FlexVPN PKI Authentication

In the FlexVPN site-to-site smart defaults lesson, we used a pre-shared key (PSK) to authenticate the routers to each other. We can also use Public Key Infrastructure (PKI) for authentication. This means we use a certificate to authenticate ourselves instead of the PSK.

Cisco IOS supports everything you need for PKI. You can configure one router as a Certificate Authority (CA), generate a certificate, and use that certificate to authenticate to the other router instead of a PSK.

Configuration

This is the topology we’ll use:

Flexvpn Site To Site Smart Defaults Lab Topology

We use the two routers from the FlexVPN site-to-site smart defaults lesson and make some changes to this network:

  • We configure a CA on R1.
  • We generate a certificate on R1.
  • We configure R1 so it authenticates itself to R2 with a certificate.
  • We configure R2 to verify the certificate from R1.

R2 will still authenticate itself to R1 with its PSK. In a real network, you would also generate a certificate for R2 and use that for authentication. I am using IOSv Version 15.9(3)M2.

Configurations

Want to take a look for yourself? Here you will find the startup configuration of each device.

R1

hostname R1
!
ip cef
!
crypto ikev2 keyring KEYRING
 peer R2
  address 192.168.12.2
  pre-shared-key local CISCO
  pre-shared-key remote CISCO
!
crypto ikev2 profile default
 match identity remote fqdn R2.NWL.LAB
 identity local fqdn R1.NWL.LAB
 authentication remote pre-share
 authentication local pre-share
 keyring local KEYRING
!
crypto ipsec profile default
 set ikev2-profile default
!
interface Tunnel0
 ip address 172.16.12.1 255.255.255.0
 tunnel source GigabitEthernet0/0
 tunnel destination 192.168.12.2
 tunnel protection ipsec profile default
!
interface GigabitEthernet0/0
 ip address 192.168.12.1 255.255.255.0
!
end

R2

hostname R2
!
ip cef
!
crypto ikev2 keyring KEYRING
 peer R1
  address 192.168.12.1
  pre-shared-key local CISCO
  pre-shared-key remote CISCO
!
crypto ikev2 profile default
 match identity remote fqdn R1.NWL.LAB
 identity local fqdn R2.NWL.LAB
 authentication remote pre-share
 authentication local pre-share
 keyring local KEYRING
!
crypto ipsec profile default
 set ikev2-profile default
!
interface Tunnel0
 ip address 172.16.12.2 255.255.255.0
 tunnel source GigabitEthernet0/0
 tunnel destination 192.168.12.1
 tunnel protection ipsec profile default
!
interface GigabitEthernet0/0
 ip address 192.168.12.2 255.255.255.0
!
end

R1

Let’s start with R1.

Certificate Authority (CA)

To communicate with the CA, we need to enable the HTTP server:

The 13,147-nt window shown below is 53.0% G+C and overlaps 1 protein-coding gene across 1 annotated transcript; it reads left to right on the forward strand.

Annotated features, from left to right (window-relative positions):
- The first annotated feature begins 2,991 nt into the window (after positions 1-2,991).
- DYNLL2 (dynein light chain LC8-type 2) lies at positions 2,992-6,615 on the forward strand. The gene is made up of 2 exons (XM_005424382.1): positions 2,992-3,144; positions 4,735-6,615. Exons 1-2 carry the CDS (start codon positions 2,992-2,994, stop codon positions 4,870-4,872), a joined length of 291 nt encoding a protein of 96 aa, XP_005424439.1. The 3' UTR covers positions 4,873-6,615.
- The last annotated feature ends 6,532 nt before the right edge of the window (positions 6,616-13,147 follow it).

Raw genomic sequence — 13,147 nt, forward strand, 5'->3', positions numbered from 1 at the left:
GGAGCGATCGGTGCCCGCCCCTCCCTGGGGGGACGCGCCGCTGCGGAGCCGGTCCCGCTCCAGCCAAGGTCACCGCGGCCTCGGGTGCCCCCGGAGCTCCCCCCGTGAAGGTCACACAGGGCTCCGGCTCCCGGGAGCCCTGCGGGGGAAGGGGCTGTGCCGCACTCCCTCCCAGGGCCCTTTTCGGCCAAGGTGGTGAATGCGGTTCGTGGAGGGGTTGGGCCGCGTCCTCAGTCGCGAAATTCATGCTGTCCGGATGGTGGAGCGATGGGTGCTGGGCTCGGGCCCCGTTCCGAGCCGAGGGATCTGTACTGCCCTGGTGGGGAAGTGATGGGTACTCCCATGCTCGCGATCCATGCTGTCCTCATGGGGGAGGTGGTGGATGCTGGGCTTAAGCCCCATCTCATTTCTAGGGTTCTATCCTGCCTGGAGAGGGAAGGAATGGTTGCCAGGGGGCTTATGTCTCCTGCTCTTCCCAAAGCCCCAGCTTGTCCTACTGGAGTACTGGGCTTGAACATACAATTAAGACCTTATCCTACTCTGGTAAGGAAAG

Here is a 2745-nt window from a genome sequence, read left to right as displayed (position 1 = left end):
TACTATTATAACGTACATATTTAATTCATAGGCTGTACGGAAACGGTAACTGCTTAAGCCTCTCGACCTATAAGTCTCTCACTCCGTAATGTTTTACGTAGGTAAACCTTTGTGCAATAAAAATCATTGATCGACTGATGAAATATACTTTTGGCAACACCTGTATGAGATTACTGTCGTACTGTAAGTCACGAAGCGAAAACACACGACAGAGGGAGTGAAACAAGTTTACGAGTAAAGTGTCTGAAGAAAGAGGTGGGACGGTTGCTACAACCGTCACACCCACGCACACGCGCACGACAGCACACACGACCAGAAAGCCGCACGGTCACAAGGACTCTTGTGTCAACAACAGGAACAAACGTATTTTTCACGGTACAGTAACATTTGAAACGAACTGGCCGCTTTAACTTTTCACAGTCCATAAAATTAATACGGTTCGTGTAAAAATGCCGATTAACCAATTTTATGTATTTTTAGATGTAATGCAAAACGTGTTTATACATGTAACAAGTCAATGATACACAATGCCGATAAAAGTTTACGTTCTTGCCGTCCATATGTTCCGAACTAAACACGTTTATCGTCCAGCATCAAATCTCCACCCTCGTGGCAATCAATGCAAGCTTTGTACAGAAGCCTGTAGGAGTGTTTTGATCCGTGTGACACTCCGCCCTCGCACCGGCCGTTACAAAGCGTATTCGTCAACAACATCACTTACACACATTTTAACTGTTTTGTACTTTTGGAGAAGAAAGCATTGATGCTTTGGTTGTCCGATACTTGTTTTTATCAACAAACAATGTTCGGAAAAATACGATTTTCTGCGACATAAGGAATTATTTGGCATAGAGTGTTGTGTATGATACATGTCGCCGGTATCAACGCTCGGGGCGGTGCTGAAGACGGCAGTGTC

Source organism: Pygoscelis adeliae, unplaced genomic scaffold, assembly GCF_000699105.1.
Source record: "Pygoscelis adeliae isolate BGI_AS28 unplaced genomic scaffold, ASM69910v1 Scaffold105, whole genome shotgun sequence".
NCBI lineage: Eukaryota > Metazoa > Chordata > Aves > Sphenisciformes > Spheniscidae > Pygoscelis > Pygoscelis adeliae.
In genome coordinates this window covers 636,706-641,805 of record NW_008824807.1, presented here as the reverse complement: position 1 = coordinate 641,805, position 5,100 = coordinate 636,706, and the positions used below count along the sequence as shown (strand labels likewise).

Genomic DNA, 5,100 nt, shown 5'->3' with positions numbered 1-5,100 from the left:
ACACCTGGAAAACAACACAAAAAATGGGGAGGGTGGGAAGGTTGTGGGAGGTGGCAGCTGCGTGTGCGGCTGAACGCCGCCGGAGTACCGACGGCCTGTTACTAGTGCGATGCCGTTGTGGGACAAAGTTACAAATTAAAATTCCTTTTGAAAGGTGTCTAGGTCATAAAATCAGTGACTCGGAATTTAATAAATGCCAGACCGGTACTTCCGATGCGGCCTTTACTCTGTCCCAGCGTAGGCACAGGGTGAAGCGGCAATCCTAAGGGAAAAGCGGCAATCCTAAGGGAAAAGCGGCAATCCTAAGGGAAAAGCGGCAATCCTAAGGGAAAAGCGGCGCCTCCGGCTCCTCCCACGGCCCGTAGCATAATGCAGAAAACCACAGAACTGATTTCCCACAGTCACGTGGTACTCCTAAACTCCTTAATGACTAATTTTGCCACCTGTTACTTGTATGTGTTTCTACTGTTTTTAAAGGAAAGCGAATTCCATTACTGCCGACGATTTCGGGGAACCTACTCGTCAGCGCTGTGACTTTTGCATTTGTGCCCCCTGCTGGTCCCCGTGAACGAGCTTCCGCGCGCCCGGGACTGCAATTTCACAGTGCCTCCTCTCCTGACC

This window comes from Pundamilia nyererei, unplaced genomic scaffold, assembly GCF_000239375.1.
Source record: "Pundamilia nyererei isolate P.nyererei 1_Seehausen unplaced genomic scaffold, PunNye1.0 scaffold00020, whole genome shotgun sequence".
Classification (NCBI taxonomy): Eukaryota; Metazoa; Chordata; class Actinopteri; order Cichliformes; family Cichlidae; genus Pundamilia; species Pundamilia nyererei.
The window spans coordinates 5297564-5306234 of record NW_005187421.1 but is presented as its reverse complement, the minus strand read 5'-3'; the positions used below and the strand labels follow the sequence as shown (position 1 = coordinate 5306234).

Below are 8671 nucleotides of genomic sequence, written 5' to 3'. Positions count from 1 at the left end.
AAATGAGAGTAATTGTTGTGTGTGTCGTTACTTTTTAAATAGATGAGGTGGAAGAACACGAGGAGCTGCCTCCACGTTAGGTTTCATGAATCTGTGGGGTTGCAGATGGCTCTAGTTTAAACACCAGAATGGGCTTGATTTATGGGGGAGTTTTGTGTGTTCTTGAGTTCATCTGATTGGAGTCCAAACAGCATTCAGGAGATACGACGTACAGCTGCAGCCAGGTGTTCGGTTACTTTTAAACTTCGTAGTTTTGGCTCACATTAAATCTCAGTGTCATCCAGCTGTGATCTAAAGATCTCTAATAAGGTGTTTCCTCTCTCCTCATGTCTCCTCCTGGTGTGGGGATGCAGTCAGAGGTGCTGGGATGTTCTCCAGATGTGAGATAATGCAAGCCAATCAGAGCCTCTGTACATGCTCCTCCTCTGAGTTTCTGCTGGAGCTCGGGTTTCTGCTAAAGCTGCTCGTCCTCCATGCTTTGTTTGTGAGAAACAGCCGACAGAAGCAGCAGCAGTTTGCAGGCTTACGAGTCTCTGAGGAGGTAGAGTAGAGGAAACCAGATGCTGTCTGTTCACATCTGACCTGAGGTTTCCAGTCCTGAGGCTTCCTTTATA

R1(config)#ip http server 

Let’s turn R1 into a CA:

R1(config)#crypto pki server R1-CA
R1(cs-server)#issuer-name cn="R1-CA"
R1(cs-server)#grant auto
R1(cs-server)#no shutdown
%Some server settings cannot be changed after CA certificate generation.

Password: 

Re-enter password: 
% Generating 1024 bit RSA keys, keys will be non-exportable...
[OK] (elapsed time was 0 seconds)

% Certificate Server enabled.

R1 is now a CA and ready to create certificates.

ID Trustpoint

We are going to create a client certificate for R1. First, we need to set a domain name:

R1(config)#ip domain name NWL.LAB

Now we configure a new trustpoint. This is where we set the enrollment URL we use to reach the CA. We also set a subject name for the certificate:

R1(config)#crypto pki trustpoint R1-CLIENT
R1(ca-trustpoint)#enrollment url http://192.168.12.1
R1(ca-trustpoint)#subject-name cn=R1-CLIENT.LAB.NWL

Let’s accept the certificate from the CA:

R1(config)#crypto pki authenticate R1-CLIENT
Certificate has the following attributes:
       Fingerprint MD5: 41AD31E8 DE034F0C 0F4415EA 37165620 
      Fingerprint SHA1: AB9EC15F FBBF7C9A 2F85C44F 654FE42C 3EF77A8E 

% Do you accept this certificate? [yes/no]: yes
Trustpoint CA certificate accepted.

Now we can request a client certificate for R1:

R1(config)#crypto pki enroll R1-CLIENT
%
% Start certificate enrollment .. 
% Create a challenge password. You will need to verbally provide this
   password to the CA Administrator in order to revoke your certificate.
   For security reasons your password will not be saved in the configuration.
   Please make a note of it.

Password: 
Re-enter password: 

% The subject name in the certificate will include: cn=R1-CLIENT.LAB.NWL
% The subject name in the certificate will include: R1.NWL.LAB
% Include the router serial number in the subject name? [yes/no]: no
% Include an IP address in the subject name? [no]: no
Request certificate from CA? [yes/no]: yes
% Certificate request sent to Certificate Authority
% The '
' commandwill show the fingerprint.

R1 now has a client certificate we can use to authenticate to R2.

IKEv2 Profile

We need to change the IKEv2 profile to use the certificate instead of a PSK:

R1(config)#crypto ikev2 profile default
R1(config-ikev2-profile)#authentication local rsa-sig
R1(config-ikev2-profile)#identity local dn
R1(config-ikev2-profile)#pki trustpoint R1-CLIENT

This completes the configuration on R1.

R2

There are two things we have to do on R2:

  • Authenticate the CA trustpoint so we can verify R1’s certificate.